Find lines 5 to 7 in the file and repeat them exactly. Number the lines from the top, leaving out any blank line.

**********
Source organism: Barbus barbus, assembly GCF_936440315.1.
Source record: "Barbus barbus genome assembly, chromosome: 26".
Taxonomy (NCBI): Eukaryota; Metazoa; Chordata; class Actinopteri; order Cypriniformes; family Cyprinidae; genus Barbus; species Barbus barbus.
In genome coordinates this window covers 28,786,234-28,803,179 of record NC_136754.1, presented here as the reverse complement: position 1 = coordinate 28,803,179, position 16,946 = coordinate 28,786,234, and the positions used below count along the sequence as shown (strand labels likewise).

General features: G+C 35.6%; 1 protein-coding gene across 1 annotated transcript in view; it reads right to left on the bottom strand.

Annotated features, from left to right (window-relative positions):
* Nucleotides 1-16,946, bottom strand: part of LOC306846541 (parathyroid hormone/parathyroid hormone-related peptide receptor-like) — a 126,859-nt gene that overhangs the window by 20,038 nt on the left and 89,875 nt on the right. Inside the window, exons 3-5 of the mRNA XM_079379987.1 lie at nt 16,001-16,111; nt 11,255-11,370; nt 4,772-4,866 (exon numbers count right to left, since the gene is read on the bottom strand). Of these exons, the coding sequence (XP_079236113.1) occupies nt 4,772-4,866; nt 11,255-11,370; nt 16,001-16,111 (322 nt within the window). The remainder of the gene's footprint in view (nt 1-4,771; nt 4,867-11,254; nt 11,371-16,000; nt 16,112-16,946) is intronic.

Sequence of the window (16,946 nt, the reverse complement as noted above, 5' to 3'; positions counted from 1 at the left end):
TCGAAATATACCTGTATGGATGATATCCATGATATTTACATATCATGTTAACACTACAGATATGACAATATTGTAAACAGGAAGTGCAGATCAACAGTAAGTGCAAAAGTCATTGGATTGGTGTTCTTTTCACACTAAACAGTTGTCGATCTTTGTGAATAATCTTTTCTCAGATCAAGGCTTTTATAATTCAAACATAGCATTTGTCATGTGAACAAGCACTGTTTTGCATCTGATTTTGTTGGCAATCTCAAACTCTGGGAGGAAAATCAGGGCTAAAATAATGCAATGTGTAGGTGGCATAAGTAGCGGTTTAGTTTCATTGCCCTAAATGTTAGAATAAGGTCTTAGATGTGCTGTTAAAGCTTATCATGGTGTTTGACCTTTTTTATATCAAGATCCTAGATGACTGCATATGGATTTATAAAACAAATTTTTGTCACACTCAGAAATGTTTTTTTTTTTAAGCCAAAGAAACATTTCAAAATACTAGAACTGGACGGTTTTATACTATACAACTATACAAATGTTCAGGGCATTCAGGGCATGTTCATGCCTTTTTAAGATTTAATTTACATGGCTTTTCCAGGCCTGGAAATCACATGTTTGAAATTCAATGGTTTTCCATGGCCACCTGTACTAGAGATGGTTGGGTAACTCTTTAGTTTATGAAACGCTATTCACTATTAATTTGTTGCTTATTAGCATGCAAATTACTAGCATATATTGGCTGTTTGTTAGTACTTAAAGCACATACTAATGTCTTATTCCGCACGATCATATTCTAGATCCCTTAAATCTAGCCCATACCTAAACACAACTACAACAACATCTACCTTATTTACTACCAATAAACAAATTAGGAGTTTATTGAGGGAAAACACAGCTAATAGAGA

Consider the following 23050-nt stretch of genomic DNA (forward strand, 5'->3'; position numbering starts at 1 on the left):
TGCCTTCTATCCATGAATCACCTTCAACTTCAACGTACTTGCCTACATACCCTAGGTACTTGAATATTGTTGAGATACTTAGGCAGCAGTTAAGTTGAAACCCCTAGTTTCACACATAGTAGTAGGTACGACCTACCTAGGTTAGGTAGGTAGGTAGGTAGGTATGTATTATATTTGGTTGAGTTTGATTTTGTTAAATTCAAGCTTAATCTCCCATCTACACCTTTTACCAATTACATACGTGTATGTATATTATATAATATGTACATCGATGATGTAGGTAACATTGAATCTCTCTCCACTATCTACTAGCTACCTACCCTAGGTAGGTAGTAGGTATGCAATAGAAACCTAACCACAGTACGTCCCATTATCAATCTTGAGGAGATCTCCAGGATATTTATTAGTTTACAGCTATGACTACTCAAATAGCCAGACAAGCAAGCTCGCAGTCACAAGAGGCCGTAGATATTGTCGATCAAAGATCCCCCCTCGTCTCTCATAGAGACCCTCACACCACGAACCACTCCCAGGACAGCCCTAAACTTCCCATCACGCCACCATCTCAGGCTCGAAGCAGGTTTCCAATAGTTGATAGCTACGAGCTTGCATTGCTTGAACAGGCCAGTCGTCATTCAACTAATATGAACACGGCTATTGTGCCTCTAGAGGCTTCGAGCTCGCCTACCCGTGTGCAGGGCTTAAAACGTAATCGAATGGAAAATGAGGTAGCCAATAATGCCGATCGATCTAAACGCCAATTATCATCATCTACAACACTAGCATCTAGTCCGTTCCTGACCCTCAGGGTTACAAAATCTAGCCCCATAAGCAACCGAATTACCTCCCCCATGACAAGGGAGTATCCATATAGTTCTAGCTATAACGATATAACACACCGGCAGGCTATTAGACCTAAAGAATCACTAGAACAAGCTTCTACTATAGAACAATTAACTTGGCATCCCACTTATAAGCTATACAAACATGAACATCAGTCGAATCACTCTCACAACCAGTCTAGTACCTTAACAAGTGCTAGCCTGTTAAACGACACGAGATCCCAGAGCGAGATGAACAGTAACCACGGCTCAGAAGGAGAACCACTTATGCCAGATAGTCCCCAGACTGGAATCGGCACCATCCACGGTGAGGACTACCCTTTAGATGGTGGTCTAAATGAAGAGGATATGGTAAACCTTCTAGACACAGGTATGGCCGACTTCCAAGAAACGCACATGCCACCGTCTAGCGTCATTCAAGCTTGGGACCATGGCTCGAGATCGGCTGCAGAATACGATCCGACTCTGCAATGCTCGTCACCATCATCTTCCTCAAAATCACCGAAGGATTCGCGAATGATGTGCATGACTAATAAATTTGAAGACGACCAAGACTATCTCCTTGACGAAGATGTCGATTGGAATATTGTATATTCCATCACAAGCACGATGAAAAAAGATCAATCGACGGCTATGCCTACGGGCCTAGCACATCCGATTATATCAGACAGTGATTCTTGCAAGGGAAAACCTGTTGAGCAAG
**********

General features: G+C 35.6%; 1 protein-coding gene across 1 annotated transcript in view; it reads right to left on the bottom strand.

Annotated features, from left to right (window-relative positions):
* Nucleotides 1-16,946, bottom strand: part of LOC306846541 (parathyroid hormone/parathyroid hormone-related peptide receptor-like) — a 126,859-nt gene that overhangs the window by 20,038 nt on the left and 89,875 nt on the right. Inside the window, exons 3-5 of the mRNA XM_079379987.1 lie at nt 16,001-16,111; nt 11,255-11,370; nt 4,772-4,866 (exon numbers count right to left, since the gene is read on the bottom strand). Of these exons, the coding sequence (XP_079236113.1) occupies nt 4,772-4,866; nt 11,255-11,370; nt 16,001-16,111 (322 nt within the window). The remainder of the gene's footprint in view (nt 1-4,771; nt 4,867-11,254; nt 11,371-16,000; nt 16,112-16,946) is intronic.